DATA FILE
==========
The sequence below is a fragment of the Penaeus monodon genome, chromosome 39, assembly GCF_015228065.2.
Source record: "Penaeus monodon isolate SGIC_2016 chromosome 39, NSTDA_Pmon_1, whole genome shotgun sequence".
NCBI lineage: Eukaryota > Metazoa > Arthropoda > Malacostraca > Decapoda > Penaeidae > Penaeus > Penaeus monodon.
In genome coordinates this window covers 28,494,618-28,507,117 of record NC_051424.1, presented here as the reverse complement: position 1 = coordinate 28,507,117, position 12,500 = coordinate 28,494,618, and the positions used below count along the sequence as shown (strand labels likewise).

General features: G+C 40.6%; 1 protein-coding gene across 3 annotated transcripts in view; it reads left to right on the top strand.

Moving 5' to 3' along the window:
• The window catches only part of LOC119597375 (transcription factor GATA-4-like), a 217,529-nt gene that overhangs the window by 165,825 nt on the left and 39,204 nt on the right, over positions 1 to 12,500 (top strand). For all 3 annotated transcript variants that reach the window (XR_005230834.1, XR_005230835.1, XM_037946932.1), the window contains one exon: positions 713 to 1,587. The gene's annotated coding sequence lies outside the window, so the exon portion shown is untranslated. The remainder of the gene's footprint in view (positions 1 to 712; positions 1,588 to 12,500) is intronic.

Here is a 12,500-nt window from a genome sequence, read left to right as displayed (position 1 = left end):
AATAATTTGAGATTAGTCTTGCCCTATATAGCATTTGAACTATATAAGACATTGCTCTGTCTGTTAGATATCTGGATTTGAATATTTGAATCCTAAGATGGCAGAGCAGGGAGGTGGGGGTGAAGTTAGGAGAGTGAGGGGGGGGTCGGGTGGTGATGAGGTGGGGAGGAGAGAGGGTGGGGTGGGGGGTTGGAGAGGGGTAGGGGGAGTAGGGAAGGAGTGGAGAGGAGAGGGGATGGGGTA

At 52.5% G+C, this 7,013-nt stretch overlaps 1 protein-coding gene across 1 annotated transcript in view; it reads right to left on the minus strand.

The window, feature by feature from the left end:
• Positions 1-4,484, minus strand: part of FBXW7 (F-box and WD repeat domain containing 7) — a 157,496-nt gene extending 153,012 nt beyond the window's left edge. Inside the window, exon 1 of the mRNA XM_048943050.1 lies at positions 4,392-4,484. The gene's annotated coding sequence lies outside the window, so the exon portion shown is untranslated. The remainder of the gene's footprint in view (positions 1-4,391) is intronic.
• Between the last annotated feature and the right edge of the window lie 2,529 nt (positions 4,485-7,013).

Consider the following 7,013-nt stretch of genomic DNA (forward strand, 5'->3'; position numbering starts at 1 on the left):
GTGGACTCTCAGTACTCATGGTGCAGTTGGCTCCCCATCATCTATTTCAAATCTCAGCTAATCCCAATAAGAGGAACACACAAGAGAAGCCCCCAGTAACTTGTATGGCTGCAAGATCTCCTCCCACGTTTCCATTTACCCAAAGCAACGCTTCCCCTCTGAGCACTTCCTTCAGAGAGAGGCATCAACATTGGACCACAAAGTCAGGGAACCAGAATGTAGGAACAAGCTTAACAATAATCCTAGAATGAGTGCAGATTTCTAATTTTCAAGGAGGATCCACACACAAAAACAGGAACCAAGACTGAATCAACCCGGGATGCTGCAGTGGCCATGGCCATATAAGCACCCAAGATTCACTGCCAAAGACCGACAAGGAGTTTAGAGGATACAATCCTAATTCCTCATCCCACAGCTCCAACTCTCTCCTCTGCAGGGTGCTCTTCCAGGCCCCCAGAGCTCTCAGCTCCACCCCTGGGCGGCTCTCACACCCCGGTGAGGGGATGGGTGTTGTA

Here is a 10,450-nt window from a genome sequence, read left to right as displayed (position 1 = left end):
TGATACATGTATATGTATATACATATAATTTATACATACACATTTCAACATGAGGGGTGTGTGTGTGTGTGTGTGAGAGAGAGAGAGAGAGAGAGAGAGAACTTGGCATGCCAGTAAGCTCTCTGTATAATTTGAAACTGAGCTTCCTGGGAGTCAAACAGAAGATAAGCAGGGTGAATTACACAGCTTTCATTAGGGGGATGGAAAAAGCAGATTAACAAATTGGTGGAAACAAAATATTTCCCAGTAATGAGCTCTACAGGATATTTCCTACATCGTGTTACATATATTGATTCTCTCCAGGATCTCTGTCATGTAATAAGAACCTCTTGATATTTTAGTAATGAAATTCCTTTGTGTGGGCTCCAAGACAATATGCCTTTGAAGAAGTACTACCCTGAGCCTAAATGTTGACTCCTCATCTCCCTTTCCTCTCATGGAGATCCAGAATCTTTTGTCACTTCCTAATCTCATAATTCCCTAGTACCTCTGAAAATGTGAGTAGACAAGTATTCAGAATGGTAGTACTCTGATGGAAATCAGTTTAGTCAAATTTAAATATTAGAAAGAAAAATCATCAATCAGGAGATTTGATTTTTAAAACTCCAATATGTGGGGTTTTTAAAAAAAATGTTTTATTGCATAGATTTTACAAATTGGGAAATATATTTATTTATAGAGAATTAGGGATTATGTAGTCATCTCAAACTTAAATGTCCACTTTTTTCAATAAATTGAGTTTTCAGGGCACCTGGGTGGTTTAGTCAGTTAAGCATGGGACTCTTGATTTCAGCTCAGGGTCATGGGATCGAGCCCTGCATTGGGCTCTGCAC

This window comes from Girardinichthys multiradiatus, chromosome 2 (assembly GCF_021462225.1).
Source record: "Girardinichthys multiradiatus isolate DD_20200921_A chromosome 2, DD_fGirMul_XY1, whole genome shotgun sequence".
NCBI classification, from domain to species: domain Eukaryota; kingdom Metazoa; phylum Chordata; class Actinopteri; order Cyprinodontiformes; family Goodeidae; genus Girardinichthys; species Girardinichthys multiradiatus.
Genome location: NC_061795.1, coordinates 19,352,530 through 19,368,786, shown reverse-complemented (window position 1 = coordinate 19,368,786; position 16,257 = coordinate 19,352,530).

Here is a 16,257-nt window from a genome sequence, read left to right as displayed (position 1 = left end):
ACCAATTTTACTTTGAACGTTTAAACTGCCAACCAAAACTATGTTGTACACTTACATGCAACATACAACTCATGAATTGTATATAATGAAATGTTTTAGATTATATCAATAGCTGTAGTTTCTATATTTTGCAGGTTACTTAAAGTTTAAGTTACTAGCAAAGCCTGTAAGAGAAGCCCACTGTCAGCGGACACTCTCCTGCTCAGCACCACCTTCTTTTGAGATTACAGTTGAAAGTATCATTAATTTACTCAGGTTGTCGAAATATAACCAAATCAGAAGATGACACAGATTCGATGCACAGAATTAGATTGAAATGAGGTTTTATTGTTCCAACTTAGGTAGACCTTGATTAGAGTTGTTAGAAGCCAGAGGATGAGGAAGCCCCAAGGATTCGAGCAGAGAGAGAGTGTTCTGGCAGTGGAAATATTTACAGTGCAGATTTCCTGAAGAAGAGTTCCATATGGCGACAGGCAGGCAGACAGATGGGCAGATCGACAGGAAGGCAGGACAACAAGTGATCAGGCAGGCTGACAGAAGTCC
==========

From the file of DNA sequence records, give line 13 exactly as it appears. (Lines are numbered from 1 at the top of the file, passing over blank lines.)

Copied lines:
• Between the last annotated feature and the right edge of the window lie 2,529 nt (positions 4,485-7,013).